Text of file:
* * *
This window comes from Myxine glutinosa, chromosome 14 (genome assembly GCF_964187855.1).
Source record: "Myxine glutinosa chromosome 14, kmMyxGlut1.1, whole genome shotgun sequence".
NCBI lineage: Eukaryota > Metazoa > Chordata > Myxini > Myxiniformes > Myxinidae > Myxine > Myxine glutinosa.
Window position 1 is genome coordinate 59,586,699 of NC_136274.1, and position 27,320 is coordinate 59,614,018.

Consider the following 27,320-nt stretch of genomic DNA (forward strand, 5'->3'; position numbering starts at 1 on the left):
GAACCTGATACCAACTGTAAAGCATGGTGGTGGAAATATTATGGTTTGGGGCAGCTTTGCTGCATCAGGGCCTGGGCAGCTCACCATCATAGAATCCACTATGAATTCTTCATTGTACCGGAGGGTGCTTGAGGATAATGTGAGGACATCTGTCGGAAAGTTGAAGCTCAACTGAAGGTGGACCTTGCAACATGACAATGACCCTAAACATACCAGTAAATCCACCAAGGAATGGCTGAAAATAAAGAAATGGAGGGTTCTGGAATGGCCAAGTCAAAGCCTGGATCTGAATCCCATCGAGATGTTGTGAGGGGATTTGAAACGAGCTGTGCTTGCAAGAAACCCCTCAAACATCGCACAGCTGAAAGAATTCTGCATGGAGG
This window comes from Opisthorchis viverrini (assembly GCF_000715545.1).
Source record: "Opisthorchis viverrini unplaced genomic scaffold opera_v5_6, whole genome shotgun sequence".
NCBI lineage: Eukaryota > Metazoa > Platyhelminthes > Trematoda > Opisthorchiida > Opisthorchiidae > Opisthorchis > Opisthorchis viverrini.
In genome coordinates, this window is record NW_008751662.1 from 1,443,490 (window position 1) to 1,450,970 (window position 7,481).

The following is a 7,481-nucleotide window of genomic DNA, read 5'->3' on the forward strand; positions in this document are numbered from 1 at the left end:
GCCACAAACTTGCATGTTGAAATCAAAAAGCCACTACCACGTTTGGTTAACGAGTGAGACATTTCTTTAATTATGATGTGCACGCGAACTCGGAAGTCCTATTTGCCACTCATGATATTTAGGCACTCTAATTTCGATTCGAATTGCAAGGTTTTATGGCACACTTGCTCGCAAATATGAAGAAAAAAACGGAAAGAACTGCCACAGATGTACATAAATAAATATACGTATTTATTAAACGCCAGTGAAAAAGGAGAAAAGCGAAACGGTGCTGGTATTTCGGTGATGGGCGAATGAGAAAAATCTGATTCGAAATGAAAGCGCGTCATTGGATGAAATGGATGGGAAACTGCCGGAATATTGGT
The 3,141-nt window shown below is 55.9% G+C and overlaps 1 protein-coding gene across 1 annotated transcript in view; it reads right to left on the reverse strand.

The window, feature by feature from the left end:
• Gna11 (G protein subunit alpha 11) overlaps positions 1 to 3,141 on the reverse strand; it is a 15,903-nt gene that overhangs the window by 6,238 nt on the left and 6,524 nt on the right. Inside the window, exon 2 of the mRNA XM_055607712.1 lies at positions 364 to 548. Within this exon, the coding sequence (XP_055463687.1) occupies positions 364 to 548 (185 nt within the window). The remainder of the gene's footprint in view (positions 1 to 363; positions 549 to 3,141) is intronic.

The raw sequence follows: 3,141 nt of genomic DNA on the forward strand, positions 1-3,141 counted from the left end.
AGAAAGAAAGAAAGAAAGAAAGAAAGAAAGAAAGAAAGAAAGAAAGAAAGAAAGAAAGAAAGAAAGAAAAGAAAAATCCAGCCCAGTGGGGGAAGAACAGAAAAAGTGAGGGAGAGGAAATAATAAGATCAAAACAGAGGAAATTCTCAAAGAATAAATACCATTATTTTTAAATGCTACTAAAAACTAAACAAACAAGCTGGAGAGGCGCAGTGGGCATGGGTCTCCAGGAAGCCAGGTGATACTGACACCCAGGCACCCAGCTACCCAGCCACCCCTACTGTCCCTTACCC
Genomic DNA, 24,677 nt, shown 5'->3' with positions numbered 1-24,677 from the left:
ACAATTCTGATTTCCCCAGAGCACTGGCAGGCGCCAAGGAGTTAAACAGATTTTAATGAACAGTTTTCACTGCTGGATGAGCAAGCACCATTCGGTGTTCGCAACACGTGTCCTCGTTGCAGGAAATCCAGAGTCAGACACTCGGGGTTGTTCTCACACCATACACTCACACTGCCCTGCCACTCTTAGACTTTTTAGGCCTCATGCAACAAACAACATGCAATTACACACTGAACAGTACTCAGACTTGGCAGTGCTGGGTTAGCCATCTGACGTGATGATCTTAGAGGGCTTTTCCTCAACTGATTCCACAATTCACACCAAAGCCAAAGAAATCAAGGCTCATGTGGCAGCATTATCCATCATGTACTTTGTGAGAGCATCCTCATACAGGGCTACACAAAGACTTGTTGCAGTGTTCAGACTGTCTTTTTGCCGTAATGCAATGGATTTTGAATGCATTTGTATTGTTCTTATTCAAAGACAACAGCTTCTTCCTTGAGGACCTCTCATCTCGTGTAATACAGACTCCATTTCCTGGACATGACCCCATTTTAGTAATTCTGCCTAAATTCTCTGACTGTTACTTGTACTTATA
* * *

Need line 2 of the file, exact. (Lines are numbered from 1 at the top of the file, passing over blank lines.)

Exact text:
Source record: "Myxine glutinosa chromosome 14, kmMyxGlut1.1, whole genome shotgun sequence".